Howard Buchanan    on 24 September 2016

John Haynes is whistling in the dark. The people of Britain voted for Brexit and for most of us that means removing the influence of all foreigners from all of our domestic affairs as soon as humanly possible. Who cares if the UK isn't compliant with EU rules between now and when negotiations following the triggering of Article 50 are concluded, some time in the future? Can you imagine what Mrs.Thatcher would have said in these circumstances? It it were the French seeking to quit the sinking ship of the E.U., how much notice would they take of official bleating about "compliance" in the interim? About as much notice as they, and other members of this corrupt club, have taken of the imposition over many years of fines amounting to tens of millons of Euros for infringement of EU regulations: the fines remain unpaid.We are the only ones who foolishly regard the edicts of (still unaudited) Brussels with respect. Well, hopefully not for much longer........
My 76 year old car does less than 1000 miles p.a. and is laid up between November and March. Every 2 years I pay for a full safety check along MOT lines and act immediately on any advisories. Back in the days of annual MOT testing, it became increasingly apparent that younger testers were often at a loss when assessing vehicles pre-dating 1960. I once nearly got failed for not having flashing indicators on a car with operating semaphores.
Officialdom does not understand our cars either, so let's keep them out of it as far as possible, and if it's foreign officials from an organisation rejected by the British people trying to get in on the act, they should unambiguously be told just where to go.


hissingsid    on 25 September 2016

I voted for Brexit too, but this is not the place to discuss it, except to say that it is time for the Remain faction to shut up and accept that they lost.
I take the point about some MOT testers being unfamiliar with our sort of car, and use a small independent garage whose proprietors are classic car owners themselves.
I have seen no evidence of any recent increase in accidents involving historic vehicles, but I am cynical enough to suspect that the absence of an MOT certificate might encourage some insurers to allege lack of maintenance as a pretext to evade their responsibilities in the event of a claim.

Chris C    on 28 September 2016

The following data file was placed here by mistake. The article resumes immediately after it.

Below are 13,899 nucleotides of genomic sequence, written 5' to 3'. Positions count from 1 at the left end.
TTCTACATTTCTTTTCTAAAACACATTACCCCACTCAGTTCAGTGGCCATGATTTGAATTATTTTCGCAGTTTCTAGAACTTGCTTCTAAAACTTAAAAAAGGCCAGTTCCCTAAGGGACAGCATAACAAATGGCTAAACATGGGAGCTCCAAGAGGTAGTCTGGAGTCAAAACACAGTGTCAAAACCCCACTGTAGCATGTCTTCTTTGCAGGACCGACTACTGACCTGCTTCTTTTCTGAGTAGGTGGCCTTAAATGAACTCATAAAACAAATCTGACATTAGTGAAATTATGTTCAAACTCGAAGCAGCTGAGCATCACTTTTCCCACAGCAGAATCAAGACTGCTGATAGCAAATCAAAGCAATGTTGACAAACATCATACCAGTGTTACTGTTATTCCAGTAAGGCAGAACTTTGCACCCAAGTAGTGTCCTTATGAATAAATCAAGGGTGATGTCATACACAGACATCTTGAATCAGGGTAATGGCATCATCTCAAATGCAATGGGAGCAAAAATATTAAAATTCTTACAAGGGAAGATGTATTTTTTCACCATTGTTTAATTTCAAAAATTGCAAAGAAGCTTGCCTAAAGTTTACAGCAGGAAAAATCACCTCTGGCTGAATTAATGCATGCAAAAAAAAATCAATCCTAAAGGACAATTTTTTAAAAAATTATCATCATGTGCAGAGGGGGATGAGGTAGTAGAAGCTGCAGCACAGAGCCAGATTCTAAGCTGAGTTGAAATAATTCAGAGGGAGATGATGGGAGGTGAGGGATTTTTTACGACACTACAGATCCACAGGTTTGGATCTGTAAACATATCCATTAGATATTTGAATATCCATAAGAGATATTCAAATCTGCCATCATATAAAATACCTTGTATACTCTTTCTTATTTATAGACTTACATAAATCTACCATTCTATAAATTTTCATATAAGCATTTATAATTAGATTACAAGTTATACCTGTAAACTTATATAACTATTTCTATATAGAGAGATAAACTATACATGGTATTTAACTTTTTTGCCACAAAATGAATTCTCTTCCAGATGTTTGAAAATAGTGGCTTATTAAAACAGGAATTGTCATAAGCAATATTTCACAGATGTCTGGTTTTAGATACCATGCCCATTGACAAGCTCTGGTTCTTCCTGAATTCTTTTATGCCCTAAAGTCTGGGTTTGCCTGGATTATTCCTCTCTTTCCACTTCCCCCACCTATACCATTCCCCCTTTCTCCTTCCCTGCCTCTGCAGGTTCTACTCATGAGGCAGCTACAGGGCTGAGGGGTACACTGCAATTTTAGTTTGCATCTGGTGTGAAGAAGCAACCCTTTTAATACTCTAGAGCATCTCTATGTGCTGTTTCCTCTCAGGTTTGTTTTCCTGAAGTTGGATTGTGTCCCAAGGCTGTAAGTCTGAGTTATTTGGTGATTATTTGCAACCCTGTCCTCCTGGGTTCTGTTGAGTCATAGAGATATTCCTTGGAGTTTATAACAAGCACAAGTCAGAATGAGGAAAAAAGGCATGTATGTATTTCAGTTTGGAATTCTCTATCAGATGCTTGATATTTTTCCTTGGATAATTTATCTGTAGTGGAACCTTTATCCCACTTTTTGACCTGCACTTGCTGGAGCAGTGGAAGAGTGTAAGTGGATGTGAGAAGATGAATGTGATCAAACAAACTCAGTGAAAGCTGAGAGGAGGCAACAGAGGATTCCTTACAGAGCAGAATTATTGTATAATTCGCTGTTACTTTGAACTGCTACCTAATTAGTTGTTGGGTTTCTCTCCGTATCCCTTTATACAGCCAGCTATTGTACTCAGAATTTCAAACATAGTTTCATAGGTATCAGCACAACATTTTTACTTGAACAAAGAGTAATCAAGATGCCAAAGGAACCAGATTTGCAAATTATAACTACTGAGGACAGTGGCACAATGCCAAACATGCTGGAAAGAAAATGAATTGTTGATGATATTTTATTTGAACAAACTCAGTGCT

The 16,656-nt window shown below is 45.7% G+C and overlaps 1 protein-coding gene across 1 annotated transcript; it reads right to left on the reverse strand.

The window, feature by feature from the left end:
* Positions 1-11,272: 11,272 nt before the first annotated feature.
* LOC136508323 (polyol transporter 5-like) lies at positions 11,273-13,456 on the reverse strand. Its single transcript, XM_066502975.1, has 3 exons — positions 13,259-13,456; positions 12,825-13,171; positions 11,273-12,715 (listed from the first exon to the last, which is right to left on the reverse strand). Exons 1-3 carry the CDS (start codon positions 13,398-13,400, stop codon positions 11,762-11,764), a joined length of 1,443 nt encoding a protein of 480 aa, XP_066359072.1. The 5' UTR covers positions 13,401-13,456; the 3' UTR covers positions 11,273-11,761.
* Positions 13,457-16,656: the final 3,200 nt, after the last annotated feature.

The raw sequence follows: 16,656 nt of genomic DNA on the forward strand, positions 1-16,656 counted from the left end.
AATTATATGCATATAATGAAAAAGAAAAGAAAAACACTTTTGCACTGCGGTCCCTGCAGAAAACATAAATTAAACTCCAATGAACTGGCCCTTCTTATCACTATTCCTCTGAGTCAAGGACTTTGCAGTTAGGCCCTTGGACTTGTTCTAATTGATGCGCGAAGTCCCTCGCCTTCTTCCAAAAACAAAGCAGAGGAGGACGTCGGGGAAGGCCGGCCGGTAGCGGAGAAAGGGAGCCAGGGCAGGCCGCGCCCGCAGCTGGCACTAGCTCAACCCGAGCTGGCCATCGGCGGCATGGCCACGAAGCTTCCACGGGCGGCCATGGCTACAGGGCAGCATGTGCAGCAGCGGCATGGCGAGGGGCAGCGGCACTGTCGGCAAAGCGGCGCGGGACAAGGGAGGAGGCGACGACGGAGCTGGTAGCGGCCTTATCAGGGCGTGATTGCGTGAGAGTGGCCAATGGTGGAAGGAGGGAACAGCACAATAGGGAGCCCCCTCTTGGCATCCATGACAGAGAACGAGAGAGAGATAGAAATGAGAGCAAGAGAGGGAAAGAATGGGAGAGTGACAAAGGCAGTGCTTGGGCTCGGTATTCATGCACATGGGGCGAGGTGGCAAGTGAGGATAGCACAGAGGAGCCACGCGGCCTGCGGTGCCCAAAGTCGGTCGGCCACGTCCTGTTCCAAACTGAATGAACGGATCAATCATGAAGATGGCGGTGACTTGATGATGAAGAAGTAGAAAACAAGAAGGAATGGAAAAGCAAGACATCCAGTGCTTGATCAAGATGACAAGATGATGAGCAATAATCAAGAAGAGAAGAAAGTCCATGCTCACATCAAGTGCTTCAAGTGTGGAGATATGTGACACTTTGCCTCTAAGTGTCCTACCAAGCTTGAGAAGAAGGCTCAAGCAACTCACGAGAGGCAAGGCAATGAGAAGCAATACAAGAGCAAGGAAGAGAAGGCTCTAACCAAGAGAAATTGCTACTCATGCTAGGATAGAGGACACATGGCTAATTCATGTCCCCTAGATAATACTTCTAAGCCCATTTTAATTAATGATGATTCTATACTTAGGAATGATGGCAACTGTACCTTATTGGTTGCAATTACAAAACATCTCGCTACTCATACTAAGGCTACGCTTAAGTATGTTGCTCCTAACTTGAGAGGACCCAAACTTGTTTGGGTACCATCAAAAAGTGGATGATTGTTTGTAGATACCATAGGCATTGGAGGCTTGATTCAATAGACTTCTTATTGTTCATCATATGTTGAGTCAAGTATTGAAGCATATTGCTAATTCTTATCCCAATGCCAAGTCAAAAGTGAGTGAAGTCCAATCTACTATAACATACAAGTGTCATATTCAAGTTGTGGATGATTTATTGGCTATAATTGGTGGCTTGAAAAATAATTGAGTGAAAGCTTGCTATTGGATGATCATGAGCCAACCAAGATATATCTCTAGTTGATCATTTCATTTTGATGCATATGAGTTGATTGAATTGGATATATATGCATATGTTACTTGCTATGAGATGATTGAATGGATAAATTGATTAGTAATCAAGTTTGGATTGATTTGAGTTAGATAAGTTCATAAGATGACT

Having seen at least 2 (prewar) cars at a show this year that certainly should not have been on the road due to serious structural issues, posing potential hazards both to the owner and other road users, there definitely needs to be some form of test/certification. I favour option 4.

I remember a young lad with a Morris 8 being told by an MOT tester that his car was fine except that the woodworm in his floorboards would need attention shortly - there certainly needs to be appreciation of old technology...

Hugh Allan    on 28 September 2016

Mr Buchanan's attitude is sadly typical of many of the Brexiteers - everything EU is bad and everything UK is good. He fails to understand that UK has been very well represented in the development of EU regulations and directives over the years and many of them despite their imperfections have had a positive impact on our society, not to mention that our nation's wealth is dependent on us being able to export into markets that won't accept non compliant goods & services. Having said that I am no fan of the EU which at heart has a massive democratic deficit and I definitely won't mourn the passing of the system of the appointment (and not election) of past their sell by date national politicians getting nice well paid and pensioned jobs as EU Commissioners.

Brexit will mean Brexit it seems so in the future it will therefore be the UK government that decides how we want to test our treasured oldies. No problem with that. However as one might want to take it for a continental trip, it makes sense to me harmonise our regulations as far as we consider it is sensible to do so and not to be pig headed about it and whatever the EU decide we will do it differently just to show that we can.

I for one would opt for the simplified annual roadworthiness / safety test (looks like option 2) and not exempt the pre-60s. But subject to a maximum mileage limit, such as 3000 which is common with classic insurance policies, if you do more than that then it's full MOT.

Hugh A

jm1    on 2 October 2016

My view is that all vehicles driven on the public highway should be subject to an annual inspection and safety checks. The current test makes some allowances for older vehicles and this could be extended. Most importantly the MOT examiners should pass an extra training module to examine historic vehicles. On a related subject I think free VED/tax should only be for cars over 25 years old that do less than 1000 miles a year

RJP41    on 3 October 2016

As an ex MOT examiner and police vehicle examiner I have seen new cars less than a year old which would fail the most basic mot as people think a new car never needs attention ,I think some form of inspection is needed for all cars however old but a much more basic mot as some people may just drive an old car without knowledge of how to keep it maintained and legal.

999pez    on 4 October 2016

I presume in the list of options you mean biennial (once every 2 years) rather than biannual (twice a year)?
I seem to recall there was talk of moving all MOT's to biennial but that idea was dropped.
I think all cars should have an annual test.